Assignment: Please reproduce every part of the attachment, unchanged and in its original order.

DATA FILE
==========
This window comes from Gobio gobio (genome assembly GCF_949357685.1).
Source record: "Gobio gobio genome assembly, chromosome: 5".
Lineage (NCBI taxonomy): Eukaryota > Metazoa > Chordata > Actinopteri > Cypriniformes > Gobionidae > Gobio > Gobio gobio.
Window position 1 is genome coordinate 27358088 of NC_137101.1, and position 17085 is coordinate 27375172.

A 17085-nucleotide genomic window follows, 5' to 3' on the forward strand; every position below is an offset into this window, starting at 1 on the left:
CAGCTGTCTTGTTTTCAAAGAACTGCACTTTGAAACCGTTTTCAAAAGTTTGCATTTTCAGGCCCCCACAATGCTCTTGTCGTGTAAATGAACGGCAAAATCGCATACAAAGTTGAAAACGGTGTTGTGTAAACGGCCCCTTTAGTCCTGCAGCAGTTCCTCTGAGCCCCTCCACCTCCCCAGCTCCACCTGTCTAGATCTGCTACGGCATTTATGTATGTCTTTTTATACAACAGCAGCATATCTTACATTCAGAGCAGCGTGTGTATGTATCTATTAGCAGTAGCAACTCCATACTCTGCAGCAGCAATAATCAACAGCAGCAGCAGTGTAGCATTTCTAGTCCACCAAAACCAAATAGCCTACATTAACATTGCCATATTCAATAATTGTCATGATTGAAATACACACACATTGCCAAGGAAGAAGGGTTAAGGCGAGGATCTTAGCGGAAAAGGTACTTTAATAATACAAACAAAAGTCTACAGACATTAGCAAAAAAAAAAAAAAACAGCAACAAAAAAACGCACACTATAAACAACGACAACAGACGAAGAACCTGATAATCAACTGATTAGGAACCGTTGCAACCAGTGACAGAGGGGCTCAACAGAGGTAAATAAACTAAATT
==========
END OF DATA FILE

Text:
This window comes from Gobio gobio (genome assembly GCF_949357685.1).
Source record: "Gobio gobio genome assembly, chromosome: 5".
Lineage (NCBI taxonomy): Eukaryota > Metazoa > Chordata > Actinopteri > Cypriniformes > Gobionidae > Gobio > Gobio gobio.
Window position 1 is genome coordinate 27358088 of NC_137101.1, and position 17085 is coordinate 27375172.

A 17085-nucleotide genomic window follows, 5' to 3' on the forward strand; every position below is an offset into this window, starting at 1 on the left:
CAGCTGTCTTGTTTTCAAAGAACTGCACTTTGAAACCGTTTTCAAAAGTTTGCATTTTCAGGCCCCCACAATGCTCTTGTCGTGTAAATGAACGGCAAAATCGCATACAAAGTTGAAAACGGTGTTGTGTAAACGGCCCCTTTAGTCCTGCAGCAGTTCCTCTGAGCCCCTCCACCTCCCCAGCTCCACCTGTCTAGATCTGCTACGGCATTTATGTATGTCTTTTTATACAACAGCAGCATATCTTACATTCAGAGCAGCGTGTGTATGTATCTATTAGCAGTAGCAACTCCATACTCTGCAGCAGCAATAATCAACAGCAGCAGCAGTGTAGCATTTCTAGTCCACCAAAACCAAATAGCCTACATTAACATTGCCATATTCAATAATTGTCATGATTGAAATACACACACATTGCCAAGGAAGAAGGGTTAAGGCGAGGATCTTAGCGGAAAAGGTACTTTAATAATACAAACAAAAGTCTACAGACATTAGCAAAAAAAAAAAAAAACAGCAACAAAAAAACGCACACTATAAACAACGACAACAGACGAAGAACCTGATAATCAACTGATTAGGAACCGTTGCAACCAGTGACAGAGGGGCTCAACAGAGGTAAATAAACTAAATT